Author: John Schofield, Lyn Blackmore and Jacqui Pearce, with Tony Dyson. Paperback; 210x297mm; xxiv+514 pages; illustrated throughout in colour and black & white (132 colour plates). English text with summaries in French and German.. 422 2020. Available both in print and Open Access. Printed ISBN 9781789695595. Epublication ISBN 9781784918385. |
Please note: 2018 hardback edition is now out of print. New paperback edition published in March 2020.
London’s Waterfront 1100–1666: excavations in Thames Street, London, 1974–84 presents and celebrates the mile-long Thames Street in the City of London and the land south of it to the River Thames as an archaeological asset. The argument is based on the reporting of four excavations of 1974–84 by the Museum of London near the north end of London Bridge: Swan Lane, Seal House, New Fresh Wharf and Billingsgate Lorry Park. Here the findings of the period 1100–1666 are presented.
Buildings and property development on sixteen properties south of Thames Street, on land reclaimed in many stages since the opening of the 12th century, include part of the parish church of St Botolph Billingsgate. The many units of land reclamation are dated by dendrochronology, coins and documents. They have produced thousands of artefacts and several hundred kilos of native and foreign pottery. Much of this artefactual material has been published, but in catalogue form (shoes, knives, horse fittings, dress accessories, textiles, household equipment). Now the context of these finds, their deposition in groups, is laid out for the first time. Highlights of the publication include the first academic analysis and assessment of a 13th- or 14th-century trumpet from Billingsgate, the earliest surviving straight trumpet in Europe; many pilgrim souvenirs; analysis of two drains of the 17th century from which suggestions can be made about use of rooms and spaces within documented buildings; and the proposal that one of the skeletons excavated from St Botolph’s church is John Reynewell, mayor of London in 1426–7 and a notable figure in London’s medieval history.
The whole publication encourages students and other researchers of all kinds to conduct further research on any aspect of the sites and their very rich artefactual material, which is held at the Museum of London’s Archaeological Archive. This is a significantly large and varied dataset for the archaeology and history of London in the period 1100 to 1666 which can be continuously interrogated for generations to come.
About the Authors
John Schofield was an archaeologist at the Museum of London from 1974 to 2008. He has written several well-received books on the archaeology of London and of British medieval towns; and as Cathedral Archaeologist for St Paul’s Cathedral, archaeological accounts of the medieval and Wren buildings. ;
Lyn Blackmore is a Senior Ceramics and Finds Specialist who has worked for MOLA and its predecessors since 1986. In 2009–14 she was Assistant Treasurer of the Medieval Pottery Research Group and in 2017 was elected co-editor of its journal Medieval Ceramics, a role she first held in 1989–94. ;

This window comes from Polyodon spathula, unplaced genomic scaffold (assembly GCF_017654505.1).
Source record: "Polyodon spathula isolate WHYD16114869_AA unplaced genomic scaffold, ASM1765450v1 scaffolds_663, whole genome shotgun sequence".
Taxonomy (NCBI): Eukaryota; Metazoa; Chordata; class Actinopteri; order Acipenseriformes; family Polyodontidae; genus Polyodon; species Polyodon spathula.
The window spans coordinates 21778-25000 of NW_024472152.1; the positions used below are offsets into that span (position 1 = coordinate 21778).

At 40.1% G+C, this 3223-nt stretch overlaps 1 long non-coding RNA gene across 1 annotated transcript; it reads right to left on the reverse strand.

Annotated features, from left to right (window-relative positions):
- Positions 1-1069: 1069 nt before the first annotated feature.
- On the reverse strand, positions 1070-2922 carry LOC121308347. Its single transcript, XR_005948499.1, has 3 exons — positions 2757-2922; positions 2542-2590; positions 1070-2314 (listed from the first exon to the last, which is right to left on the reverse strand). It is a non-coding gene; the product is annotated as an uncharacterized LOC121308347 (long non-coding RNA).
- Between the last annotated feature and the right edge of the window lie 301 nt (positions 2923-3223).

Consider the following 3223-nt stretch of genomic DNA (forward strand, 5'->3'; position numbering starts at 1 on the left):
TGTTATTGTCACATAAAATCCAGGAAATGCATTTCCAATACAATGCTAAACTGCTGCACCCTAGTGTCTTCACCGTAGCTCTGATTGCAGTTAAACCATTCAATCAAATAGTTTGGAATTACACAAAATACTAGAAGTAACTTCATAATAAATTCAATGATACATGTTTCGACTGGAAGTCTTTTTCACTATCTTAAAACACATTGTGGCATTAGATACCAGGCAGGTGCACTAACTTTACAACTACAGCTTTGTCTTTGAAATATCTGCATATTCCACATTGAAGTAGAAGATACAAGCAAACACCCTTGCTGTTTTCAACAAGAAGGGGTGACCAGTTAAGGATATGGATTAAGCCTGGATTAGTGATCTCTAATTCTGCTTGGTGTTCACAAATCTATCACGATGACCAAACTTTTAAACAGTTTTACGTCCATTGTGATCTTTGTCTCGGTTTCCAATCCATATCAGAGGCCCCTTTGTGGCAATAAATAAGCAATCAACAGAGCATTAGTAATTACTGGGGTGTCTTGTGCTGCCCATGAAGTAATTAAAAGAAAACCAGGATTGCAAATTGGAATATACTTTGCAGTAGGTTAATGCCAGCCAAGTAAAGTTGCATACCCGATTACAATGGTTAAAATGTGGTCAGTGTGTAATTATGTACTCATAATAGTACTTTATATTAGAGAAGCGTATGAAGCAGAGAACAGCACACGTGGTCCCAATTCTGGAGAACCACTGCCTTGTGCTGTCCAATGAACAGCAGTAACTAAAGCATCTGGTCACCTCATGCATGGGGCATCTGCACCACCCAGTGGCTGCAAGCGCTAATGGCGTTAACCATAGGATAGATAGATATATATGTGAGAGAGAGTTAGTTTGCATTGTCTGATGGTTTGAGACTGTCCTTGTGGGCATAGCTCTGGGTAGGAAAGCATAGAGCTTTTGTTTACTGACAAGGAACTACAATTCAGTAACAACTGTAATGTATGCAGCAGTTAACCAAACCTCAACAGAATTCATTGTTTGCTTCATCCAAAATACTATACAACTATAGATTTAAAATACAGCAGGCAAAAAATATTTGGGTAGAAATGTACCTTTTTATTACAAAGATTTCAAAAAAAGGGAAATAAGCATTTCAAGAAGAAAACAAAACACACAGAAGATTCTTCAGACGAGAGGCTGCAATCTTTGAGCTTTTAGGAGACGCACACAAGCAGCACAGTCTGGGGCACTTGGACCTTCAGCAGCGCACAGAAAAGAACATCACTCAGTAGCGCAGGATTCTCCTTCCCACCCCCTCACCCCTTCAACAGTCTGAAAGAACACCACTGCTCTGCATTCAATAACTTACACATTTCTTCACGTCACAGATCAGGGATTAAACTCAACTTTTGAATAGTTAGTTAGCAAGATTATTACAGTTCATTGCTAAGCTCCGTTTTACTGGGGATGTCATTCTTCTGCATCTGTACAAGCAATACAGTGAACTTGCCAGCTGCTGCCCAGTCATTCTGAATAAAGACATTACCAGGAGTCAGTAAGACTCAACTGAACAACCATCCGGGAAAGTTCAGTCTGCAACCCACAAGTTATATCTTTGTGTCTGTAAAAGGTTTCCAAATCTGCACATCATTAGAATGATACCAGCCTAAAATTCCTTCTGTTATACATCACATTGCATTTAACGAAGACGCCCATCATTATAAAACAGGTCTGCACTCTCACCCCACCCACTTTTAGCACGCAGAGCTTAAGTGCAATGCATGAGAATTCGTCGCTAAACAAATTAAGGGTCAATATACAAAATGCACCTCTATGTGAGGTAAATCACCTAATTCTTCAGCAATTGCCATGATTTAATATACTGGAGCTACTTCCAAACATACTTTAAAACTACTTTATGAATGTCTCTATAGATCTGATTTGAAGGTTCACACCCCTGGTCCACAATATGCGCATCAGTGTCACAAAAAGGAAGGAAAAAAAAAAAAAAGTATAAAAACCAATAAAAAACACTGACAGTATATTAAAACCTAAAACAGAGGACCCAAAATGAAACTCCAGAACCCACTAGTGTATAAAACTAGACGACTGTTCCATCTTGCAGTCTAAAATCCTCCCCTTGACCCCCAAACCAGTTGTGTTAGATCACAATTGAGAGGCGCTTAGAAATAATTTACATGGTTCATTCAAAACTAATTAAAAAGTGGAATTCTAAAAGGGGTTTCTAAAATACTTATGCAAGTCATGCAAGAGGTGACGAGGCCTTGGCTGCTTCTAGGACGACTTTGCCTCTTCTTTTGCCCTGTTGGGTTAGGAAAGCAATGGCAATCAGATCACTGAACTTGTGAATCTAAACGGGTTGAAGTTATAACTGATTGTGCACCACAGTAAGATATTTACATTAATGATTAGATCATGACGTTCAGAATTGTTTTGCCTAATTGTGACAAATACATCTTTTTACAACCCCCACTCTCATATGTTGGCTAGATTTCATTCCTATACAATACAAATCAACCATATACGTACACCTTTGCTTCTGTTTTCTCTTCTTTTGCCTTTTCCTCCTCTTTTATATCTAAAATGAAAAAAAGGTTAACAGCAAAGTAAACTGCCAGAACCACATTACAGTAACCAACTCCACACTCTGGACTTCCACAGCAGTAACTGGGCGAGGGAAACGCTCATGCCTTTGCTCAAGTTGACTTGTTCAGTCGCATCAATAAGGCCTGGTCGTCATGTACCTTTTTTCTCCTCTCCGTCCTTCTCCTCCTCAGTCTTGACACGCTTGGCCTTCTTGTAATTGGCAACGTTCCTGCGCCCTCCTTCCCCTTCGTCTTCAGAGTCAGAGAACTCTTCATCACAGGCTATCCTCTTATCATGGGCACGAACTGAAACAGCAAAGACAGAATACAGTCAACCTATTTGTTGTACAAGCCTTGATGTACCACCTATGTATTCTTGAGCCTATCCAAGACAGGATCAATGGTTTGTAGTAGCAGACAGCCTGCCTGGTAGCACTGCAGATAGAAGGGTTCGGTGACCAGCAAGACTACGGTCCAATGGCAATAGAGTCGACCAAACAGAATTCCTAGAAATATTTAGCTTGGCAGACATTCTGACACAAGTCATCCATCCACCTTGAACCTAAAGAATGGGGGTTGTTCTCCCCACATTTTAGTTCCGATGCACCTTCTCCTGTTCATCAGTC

Jacqui Pearce is a Senior Ceramics Specialist with MOLA, focusing especially on medieval and later pottery, on which she has published widely. In 2017 she was elected President of the Society for Post-Medieval Archaeology. ;
Tony Dyson was the principal documentary historian and general editor at the Department of Urban Archaeology of the Museum of London from 1974 to 1998.
London’s Waterfront 1100–1666: excavations in Thames Street, London, 1974–84 by John Schofield, Lyn Blackmore and Jacqui Pearce, with Tony Dyson is licensed under a Creative Commons Attribution-NonCommercial-NoDerivatives 4.0 International License.
‘London's Waterfront, published by Archaeopress… stands out by adding new dimensions to what we know and what we do not yet know about the capital's history... Centered on four neighbouring sites, [the book] tells the story of 16 tenements situated on either side of Medieval London Bridge, including the site of St Botolph Billingsgate parish church. It draws together finds and features, documentary and - for the later period - pictorial sources, presenting the development of the waterfront, including its properties, buildings, lanes and main industries of brewing and dyeing.’ – Märit Gaimster (2019): Current Archaeology #346 ;
‘If ever there was a testament to the complex structure and detailed texture of archaeological strata, and the artefactual evidence contained therein, this book is it. At well over 500 pages, the volume is a substantial and weighty object in its own right. But it is the assemblages of objects and structures described within that are truly to be marvelled at.’ – Matt Edgeworth (2019): Archaeological Journal, DOI: 10.1080/00665983.2019.1600849 ;
‘This is a beautifully produced book with many very fine photos and plans. Schofield and his collaborators have produced an excellent book, which should be used by many future archaeologists and historians (and, geoarchaeologists) to carry out more detailed studies of the London waterfront, and how it evolved over the last 2000 years.’ – Tim Tatton-Brown: The Antiquaries Journal DOI: 10.1017/S0003581519000441 ;
'In print and digitally, the book is both a major contribution to the archaeology of London and a rich source of material, methodological approaches and ideas for archaeologists and historians elsewhere in Britain and north-western Europe.' – Brian Ayers (2019): Transactions of the London and Middlesex Archaeological Society
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